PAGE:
0 kilos steel .Input-Output • Example: – System 1 with 100 hectares of land: • 1 hectare land + 7/10 bushels wheat + 1/10 kilo steel produces 1 bushel wheat • 0 hectare land + 1/10 bushel wheat + 9/10 kilo steel produces 1 kilo steel – 70 wheat + 10 steel -> 100 wheat – 10 wheat + 90 steel -> 100 steel – Net output 20 bushels wheat.

Input-Output • System 2 with 100 hectares of land: – 1 hectare land + 6/10 bushels wheat + 1/10 kilo steel produces 1 bushel wheat – 0 hectare land + 1/10 bushel wheat + 9/10 kilo steel produces 1 kilo steel • 60 wheat + 10 steel -> 100 wheat • 10 wheat + 90 steel -> 100 steel • Net output 30 bushels wheat. 0 kilos steel • Benefits of improved technology – 16% reduction in necessary inputs – 50% increase in net product .

no manufacturing “monopolies” – Object to encourage improved techniques in agriculture.Physiocratic Policy • Net produit of contemporary France limited by: – Small landholdings. hence higher surplus . – single tax on land rent – High “corn” price. free movement of rural goods. primitive techniques – Heavy & arbitrary feudal taxation – Mercantilist restrictions on trade in rural produce • Physiocrats – favoured commercial farmers. absentee landlords.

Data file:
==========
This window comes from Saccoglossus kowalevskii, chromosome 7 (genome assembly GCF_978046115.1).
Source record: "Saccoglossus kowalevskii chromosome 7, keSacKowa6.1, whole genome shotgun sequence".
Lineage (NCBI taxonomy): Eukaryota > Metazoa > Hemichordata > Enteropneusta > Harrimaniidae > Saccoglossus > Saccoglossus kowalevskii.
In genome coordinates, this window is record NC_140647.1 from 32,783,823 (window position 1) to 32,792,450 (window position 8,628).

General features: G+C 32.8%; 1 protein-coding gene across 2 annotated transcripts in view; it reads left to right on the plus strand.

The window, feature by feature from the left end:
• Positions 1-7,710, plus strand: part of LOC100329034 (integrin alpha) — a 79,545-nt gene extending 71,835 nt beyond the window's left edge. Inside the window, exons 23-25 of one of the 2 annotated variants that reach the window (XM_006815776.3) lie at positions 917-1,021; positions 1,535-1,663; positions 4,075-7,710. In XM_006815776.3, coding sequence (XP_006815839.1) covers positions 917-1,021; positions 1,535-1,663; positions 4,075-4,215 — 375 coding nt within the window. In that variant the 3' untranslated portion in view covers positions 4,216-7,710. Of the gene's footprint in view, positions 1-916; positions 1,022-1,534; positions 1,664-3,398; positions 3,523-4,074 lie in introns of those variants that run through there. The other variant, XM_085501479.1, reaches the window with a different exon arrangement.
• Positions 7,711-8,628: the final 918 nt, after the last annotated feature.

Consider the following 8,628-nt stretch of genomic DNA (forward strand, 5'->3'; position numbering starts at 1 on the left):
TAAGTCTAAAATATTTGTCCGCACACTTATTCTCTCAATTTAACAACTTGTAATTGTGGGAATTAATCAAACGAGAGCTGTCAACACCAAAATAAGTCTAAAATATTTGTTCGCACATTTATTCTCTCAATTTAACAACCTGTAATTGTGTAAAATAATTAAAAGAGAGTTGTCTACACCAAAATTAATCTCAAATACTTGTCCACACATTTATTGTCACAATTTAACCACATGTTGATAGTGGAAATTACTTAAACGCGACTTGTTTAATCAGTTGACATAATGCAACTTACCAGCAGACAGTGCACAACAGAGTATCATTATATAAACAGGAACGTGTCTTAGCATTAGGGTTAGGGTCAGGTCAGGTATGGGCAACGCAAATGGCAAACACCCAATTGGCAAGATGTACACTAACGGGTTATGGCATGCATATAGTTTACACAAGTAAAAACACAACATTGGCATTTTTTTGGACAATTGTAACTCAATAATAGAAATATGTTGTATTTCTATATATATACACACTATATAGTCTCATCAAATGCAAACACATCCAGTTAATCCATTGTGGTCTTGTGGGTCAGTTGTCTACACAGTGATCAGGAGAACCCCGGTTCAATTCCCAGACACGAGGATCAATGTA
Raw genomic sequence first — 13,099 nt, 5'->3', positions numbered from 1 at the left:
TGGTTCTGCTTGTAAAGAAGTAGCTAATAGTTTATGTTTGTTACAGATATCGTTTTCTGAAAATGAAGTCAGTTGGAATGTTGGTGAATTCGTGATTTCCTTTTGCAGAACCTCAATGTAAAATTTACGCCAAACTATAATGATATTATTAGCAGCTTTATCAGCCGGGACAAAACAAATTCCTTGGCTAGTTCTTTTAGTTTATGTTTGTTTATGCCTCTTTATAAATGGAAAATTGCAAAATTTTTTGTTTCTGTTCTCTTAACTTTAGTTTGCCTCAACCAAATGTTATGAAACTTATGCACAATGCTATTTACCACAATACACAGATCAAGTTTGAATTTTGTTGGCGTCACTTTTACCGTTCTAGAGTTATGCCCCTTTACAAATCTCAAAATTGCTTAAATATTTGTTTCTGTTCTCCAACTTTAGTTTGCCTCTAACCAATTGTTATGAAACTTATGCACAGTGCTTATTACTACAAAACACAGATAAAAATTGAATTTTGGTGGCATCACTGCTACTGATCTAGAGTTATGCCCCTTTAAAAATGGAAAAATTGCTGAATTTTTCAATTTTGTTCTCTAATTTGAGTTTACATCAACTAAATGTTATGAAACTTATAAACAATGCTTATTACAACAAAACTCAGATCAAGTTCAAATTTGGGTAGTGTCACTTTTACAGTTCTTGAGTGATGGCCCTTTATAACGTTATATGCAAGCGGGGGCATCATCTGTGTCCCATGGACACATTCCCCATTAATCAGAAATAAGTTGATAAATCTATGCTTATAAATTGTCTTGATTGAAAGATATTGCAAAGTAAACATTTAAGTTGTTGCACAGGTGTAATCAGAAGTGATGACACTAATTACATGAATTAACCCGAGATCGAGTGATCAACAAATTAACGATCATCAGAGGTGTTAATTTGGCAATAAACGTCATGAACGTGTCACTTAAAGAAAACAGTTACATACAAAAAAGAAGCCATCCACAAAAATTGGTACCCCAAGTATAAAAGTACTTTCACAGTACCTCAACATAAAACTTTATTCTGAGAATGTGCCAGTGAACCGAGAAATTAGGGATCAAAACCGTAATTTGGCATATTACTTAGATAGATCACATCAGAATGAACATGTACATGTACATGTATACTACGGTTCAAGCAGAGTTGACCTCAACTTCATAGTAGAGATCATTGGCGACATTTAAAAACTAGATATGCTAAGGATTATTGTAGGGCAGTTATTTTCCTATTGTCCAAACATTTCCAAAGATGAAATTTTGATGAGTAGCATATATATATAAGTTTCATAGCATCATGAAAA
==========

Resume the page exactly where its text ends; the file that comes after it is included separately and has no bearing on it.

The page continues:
• “Lost” until modern times (except for Marx) – Aggregate level of output depended on re-investment of net surplus: an investment-driven perspective – Contraction of net surplus means contraction of economy: an aggregate-demand perspective • Belief that agriculture only source of surplus • Development of input-output analysis hobbled by views on value • Politically unpalatable advice meant early downfall .Strengths & Weaknesses of Physiocracy • In many ways far ahead of their time: – Concept of surplus – Input-output concepts • Major advance over previous economists.